ROMERO FERGUSON: Zero impact, because the party has been not effective for probably a decade, if not more. I mean, major donors have been putting their cash elsewhere, not through the party infrastructure. The only thing that the AZ GOP under the leadership of Kelli Ward and others, all they’ve done is lose Republican seats. We lost statewide seats significantly because they catered to the Trump rhetoric and the Trump element of the party and not tried to broaden their reach.

Some had hoped that maybe DeWit could bridge the gap. Obviously, we’re seeing where that’s ended up. But, the party in and of itself isn’t all of a sudden going to become some kind of functioning entity after this.

BRODIE: Tony, it’s worth mentioning that Jeff Dewit, to Lorna’s point, was seen as somebody who could work with both moderates and the Trump base. But it’s worth noting that he worked for Trump in his administration and worked on both of his campaigns. This is not some “squishy RINO” — to use a phrase that Kari Lake might use.

CANI: Yeah. He was the first person in Arizona to endorse Trump when he was looking for legitimacy. The thing that I think this is going to do, the Republican apparatus, the way Lorna is saying, that’s true. They’re terrible, right? But I think the way this impacts candidates is this is a big sexy story. This is the kind of thing that somebody is going to just remember. Even if they’re not political. It’s going to imprint in their mind.

And I think it’s just another in a string of these chaotic things that are branding the Republican Party as not serious, as maybe weird or dysfunctional and all that kind of stuff. It’s not like people are going to honor when they vote, they’re going to be like “Do you remember how that guy did XYZ?” But instead, it starts to convince people that Republicans can’t be trusted or there’s something weird going on with Republicans.

And I think that enough of this stuff happens, especially in Arizona, that it’s part of the reason why Democrats are winning in races that mathematically, if there was a normal Republican Party and a normal Democratic Party, would be more challenging for Democrats with the voter registration numbers. And so I think that that’s very significant.

BRODIE: Tony, do you think there are going to be more tapes coming out, either with Jeff DeWit or other people?

CANI: Oh, geez. I don’t know. I mean, I hear a lot of people hope that Stephen Richer in his defamation lawsuit against Kari Lake tries to subpoena some of these recordings so that they come out. I, of course, just as a person who likes the drama, would be really interested in that.

But I guess it depends on how much money thinks she thinks she can get from each one of these recordings that she releases for fundraising. And also whether or not there are people who she met with during her tours of mainstream Republican business-type people.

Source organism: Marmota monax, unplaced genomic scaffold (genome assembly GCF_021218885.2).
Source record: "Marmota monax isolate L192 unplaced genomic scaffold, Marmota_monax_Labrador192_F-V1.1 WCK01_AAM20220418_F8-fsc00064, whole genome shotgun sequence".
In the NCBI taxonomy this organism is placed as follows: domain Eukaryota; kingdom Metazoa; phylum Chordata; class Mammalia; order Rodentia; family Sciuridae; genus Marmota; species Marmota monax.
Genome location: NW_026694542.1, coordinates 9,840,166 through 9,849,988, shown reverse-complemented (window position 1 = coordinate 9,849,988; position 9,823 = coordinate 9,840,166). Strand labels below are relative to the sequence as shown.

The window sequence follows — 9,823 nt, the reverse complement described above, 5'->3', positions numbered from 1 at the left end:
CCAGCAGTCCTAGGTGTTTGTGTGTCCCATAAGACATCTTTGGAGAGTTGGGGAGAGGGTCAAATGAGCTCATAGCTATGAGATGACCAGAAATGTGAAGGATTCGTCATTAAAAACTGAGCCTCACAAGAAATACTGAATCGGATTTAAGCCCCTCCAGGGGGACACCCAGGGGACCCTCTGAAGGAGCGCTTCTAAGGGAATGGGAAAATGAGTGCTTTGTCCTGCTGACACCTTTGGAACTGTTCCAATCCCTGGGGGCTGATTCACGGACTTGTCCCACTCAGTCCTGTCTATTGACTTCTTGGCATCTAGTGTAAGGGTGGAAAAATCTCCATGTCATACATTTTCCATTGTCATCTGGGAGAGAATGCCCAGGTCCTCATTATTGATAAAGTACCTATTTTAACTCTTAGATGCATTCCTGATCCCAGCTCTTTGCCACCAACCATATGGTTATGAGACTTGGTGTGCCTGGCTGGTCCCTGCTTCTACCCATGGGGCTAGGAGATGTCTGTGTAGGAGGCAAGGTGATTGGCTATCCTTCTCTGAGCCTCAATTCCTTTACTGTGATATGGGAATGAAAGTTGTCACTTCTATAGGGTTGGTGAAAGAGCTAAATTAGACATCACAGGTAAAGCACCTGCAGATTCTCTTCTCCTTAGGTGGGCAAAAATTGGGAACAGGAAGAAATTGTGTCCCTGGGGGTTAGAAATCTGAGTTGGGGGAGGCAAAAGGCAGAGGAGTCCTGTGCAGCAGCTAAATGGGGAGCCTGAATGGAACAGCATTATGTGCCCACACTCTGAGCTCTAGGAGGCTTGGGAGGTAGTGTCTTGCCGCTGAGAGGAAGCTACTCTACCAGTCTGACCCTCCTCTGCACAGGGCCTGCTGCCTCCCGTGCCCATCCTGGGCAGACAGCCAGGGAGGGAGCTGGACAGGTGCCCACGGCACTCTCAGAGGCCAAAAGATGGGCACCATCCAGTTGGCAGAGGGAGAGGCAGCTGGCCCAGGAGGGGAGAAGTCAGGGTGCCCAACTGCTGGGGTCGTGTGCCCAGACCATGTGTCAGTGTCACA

If they start turning on her, is she going to start releasing audio from the conversations that she secretly recorded of them when she was courting them? And so we’ll see. I don’t know who’s going to be willing to sit down with her and have a conversation if you’re worried that she’s going to be recording you.

BRODIE: So, Lorna, this makes tomorrow’s meeting of the state Republican Party just a touch more interesting, don’t you think?

ROMERO FERGUSON: Those are usually interesting, just in general, if you’ve ever participated or observed any of those. But yeah, a lot more interesting. Now they’re pushing their new slate of the Kari Lake-backed candidates. And at the end of the day, Kari Lake wanted to have a Republican Party leadership team that backed her 100%. That’s what’s going to end up happening. Great.

But again, like I said, the apparatus itself is not going to be a well-oiled, functioning machine to her benefit. It did not work out last election cycle for her. I don’t think it’s going to work out for her this upcoming election cycle. What I do think this creates, though, is an interesting environment where maybe Kyrsten Sinema is going, “Hmm, maybe as I’m considering if I’m going to jump in or not, all of this internal dysfunction within the AZ GOP, maybe there’s an opportunity to jump in and be the adult in the room.” I don’t know. If I was Kyrsten, I’d be looking at this a lot differently now.

BRODIE: That is really interesting. So one last thing on this: Former President Trump supposed to be in Phoenix this afternoon for a big fundraiser for the state party that was canceled, ostensibly because he had to be in court in New York. How significant is that? We talked about how the state party has not done a great job of fundraising. This is a big one for them. Is this a significant loss of fundraising for them?

ROMERO FERGUSON: I mean, it’s unfortunate for them, right? Nobody likes having to cancel a major event last minute, whatever. But I guess everyone should have probably thought about his legal calendar or court calendar, right?

CANI: I do love that the Republican Party’s party statement about this was, “Hey, listen, it wasn’t our drama that made him cancel. It’s not the DeWit-Lake thing, we promise. It’s the fact that he’s in court for, you know, whichever one of these —”

BRODIE: For the defamation lawsuit.

ROMERO FERGUSON: What a time to be alive, right?

CANI: “He’s the one. It’s his dysfunction, not ours. Vote for us.”

ROMERO FERGUSON: But Arizona is very important to Donald Trump, right? And so he will be back. He will make it up significantly. And he’ll get a good turnout, as he usually does in this state. Yes, it’s a minor setback for them, but they probably have more important things to focus on right now than the Freedom Festival.